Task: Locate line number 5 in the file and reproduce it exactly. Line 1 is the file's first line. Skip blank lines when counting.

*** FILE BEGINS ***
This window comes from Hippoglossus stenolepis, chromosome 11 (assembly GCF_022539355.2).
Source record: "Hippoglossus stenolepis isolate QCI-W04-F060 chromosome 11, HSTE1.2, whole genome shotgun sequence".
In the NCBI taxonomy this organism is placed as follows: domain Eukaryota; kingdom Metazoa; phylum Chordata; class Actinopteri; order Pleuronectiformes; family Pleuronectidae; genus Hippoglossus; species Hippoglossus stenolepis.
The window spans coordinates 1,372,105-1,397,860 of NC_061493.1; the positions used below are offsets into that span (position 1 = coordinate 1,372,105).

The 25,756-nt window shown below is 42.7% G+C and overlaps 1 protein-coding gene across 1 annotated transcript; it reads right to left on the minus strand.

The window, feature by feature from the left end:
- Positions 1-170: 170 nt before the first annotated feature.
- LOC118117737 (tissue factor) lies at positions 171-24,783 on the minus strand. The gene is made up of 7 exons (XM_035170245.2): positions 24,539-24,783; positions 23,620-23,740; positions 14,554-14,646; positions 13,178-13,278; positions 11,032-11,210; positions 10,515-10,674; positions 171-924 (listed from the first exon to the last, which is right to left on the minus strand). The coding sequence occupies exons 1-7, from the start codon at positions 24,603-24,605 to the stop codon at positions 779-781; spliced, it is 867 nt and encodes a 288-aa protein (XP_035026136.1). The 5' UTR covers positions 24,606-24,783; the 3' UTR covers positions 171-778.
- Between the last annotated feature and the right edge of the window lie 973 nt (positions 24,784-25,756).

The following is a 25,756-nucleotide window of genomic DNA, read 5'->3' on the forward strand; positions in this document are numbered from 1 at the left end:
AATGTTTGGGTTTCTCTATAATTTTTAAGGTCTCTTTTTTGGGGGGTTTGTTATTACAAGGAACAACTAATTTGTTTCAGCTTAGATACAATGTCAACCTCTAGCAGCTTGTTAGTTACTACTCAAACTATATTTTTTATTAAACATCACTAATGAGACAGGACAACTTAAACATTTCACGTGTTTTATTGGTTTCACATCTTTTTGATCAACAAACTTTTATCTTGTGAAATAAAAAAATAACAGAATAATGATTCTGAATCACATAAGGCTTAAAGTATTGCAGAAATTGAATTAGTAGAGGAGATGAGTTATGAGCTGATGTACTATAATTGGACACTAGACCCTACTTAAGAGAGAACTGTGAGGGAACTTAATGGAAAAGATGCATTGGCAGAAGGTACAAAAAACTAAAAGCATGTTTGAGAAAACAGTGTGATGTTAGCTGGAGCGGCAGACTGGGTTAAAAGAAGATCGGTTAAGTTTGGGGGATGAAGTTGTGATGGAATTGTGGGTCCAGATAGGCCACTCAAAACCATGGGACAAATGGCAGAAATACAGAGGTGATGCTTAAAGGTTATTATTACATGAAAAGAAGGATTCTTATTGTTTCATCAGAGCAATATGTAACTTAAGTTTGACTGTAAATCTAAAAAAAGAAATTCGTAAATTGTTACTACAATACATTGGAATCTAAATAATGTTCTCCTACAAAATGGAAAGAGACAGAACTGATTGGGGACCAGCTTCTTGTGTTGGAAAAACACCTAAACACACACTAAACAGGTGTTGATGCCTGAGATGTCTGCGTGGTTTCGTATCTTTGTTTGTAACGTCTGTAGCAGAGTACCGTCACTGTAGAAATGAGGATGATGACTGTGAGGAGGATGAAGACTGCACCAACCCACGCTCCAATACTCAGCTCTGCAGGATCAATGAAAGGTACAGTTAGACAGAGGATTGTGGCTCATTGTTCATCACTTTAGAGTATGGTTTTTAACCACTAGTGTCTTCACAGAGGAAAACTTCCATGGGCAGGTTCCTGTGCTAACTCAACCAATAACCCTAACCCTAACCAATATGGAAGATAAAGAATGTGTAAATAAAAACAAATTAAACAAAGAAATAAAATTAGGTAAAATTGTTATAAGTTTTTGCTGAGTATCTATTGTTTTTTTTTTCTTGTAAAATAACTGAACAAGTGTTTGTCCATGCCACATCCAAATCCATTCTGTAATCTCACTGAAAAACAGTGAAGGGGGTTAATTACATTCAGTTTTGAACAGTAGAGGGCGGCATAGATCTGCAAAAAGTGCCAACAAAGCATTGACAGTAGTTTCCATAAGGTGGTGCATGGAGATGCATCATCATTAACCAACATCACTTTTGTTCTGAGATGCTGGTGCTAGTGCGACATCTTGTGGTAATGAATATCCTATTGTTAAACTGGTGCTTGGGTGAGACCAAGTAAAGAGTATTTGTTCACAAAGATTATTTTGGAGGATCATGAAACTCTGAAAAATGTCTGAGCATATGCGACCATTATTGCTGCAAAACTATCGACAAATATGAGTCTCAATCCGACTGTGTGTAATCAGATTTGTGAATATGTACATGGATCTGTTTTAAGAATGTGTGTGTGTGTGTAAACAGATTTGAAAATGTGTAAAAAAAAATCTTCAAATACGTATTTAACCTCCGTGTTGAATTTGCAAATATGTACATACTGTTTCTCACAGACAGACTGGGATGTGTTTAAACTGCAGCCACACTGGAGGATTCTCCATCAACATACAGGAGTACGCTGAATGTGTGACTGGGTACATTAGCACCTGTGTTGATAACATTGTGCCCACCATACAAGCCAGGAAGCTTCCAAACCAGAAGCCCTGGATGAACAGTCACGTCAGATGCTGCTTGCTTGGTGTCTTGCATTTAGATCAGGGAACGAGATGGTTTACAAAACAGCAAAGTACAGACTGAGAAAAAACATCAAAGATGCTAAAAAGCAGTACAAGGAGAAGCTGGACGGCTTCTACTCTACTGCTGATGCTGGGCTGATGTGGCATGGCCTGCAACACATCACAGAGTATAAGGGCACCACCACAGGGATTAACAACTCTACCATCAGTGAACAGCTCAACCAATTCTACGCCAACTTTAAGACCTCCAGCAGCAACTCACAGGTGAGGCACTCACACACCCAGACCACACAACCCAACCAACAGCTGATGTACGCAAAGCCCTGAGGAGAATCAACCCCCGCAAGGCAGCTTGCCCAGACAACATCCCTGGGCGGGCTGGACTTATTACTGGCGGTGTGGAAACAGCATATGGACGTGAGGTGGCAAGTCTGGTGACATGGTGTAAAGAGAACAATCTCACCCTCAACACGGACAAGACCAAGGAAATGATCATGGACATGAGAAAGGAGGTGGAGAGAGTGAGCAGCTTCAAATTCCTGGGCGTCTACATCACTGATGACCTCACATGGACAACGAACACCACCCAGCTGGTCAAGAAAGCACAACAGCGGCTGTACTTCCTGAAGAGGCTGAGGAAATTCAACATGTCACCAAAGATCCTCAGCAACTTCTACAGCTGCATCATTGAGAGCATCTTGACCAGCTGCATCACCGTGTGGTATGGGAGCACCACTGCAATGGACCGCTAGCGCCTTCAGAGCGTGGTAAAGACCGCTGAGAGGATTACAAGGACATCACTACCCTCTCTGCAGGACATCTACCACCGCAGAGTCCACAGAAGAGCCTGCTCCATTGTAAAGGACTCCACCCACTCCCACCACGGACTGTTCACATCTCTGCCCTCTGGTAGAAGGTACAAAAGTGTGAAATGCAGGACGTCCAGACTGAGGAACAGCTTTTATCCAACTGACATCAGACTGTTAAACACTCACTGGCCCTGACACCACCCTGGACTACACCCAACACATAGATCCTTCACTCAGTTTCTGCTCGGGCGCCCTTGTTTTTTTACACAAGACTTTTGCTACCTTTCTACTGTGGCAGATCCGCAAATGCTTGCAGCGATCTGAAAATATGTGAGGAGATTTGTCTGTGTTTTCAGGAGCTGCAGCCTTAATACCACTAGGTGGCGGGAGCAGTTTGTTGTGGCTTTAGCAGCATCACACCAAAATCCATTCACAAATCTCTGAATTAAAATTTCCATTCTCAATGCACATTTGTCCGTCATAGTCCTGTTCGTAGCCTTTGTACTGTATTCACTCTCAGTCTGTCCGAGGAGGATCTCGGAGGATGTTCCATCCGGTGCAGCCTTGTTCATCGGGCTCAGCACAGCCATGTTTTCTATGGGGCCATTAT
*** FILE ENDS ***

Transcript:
The 25,756-nt window shown below is 42.7% G+C and overlaps 1 protein-coding gene across 1 annotated transcript; it reads right to left on the minus strand.